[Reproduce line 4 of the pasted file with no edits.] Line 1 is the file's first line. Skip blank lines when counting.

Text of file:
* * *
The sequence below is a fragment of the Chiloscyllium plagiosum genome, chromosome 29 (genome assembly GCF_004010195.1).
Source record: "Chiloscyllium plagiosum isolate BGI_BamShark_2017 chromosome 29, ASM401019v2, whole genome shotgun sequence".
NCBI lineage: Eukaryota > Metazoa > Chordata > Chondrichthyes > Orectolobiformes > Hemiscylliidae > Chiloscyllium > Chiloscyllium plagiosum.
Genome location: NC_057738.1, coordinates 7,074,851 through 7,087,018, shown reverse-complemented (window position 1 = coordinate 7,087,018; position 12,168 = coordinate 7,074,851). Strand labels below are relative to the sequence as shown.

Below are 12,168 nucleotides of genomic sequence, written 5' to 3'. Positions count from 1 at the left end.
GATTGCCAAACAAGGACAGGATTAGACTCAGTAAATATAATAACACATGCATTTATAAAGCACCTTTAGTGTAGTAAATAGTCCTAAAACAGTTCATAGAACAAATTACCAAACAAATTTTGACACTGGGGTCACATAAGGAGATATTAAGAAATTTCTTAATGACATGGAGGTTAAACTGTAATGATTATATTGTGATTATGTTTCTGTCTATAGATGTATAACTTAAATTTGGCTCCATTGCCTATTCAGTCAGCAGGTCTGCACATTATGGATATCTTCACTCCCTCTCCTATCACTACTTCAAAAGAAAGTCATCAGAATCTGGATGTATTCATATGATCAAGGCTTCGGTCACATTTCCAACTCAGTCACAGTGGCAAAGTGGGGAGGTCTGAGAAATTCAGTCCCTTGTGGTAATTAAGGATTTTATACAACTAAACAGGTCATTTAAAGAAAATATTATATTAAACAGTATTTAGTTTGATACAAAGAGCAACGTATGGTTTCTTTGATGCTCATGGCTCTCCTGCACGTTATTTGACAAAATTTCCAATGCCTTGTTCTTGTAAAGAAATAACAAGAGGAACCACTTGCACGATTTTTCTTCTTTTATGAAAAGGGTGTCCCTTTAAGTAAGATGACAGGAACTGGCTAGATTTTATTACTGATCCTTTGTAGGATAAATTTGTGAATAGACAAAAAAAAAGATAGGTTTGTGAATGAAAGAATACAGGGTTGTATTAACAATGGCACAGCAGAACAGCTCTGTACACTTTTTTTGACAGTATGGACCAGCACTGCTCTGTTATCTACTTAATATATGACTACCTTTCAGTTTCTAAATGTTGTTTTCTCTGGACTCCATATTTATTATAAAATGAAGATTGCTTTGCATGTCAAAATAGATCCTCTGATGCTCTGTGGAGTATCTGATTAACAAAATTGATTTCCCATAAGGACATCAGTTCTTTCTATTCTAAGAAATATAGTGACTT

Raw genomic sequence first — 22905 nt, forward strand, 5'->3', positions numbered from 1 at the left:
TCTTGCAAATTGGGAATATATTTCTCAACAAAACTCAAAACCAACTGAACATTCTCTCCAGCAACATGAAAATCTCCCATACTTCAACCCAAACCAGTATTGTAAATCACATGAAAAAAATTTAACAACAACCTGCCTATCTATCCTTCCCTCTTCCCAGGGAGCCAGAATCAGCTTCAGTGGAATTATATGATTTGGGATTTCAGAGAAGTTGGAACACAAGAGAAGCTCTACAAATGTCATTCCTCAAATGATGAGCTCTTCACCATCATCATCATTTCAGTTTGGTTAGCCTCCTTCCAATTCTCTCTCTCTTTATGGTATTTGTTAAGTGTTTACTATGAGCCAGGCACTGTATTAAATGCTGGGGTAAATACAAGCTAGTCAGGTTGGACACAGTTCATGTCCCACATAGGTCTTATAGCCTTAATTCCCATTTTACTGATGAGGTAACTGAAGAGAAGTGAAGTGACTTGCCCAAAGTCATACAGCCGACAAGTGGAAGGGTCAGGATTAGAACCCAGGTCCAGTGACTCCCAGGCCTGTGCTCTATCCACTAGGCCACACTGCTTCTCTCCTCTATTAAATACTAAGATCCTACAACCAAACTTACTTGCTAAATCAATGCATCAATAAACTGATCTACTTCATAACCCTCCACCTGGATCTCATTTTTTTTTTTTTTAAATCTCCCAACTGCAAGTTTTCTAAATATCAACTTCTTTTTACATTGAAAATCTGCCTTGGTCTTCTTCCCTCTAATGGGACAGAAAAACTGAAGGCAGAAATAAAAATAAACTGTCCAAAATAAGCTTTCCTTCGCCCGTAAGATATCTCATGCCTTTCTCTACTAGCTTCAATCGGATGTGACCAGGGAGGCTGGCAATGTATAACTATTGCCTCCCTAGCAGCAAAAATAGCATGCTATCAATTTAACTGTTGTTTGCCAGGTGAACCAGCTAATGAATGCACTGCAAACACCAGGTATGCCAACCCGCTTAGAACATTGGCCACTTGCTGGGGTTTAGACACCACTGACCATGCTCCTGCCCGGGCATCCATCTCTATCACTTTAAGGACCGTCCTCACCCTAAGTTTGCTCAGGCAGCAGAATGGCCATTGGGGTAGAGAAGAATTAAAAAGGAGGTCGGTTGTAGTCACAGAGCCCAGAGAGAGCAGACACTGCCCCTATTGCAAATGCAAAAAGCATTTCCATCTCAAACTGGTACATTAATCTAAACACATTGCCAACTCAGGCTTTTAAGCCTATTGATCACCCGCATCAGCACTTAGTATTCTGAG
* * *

Genome location: NC_057738.1, coordinates 7,074,851 through 7,087,018, shown reverse-complemented (window position 1 = coordinate 7,087,018; position 12,168 = coordinate 7,074,851). Strand labels below are relative to the sequence as shown.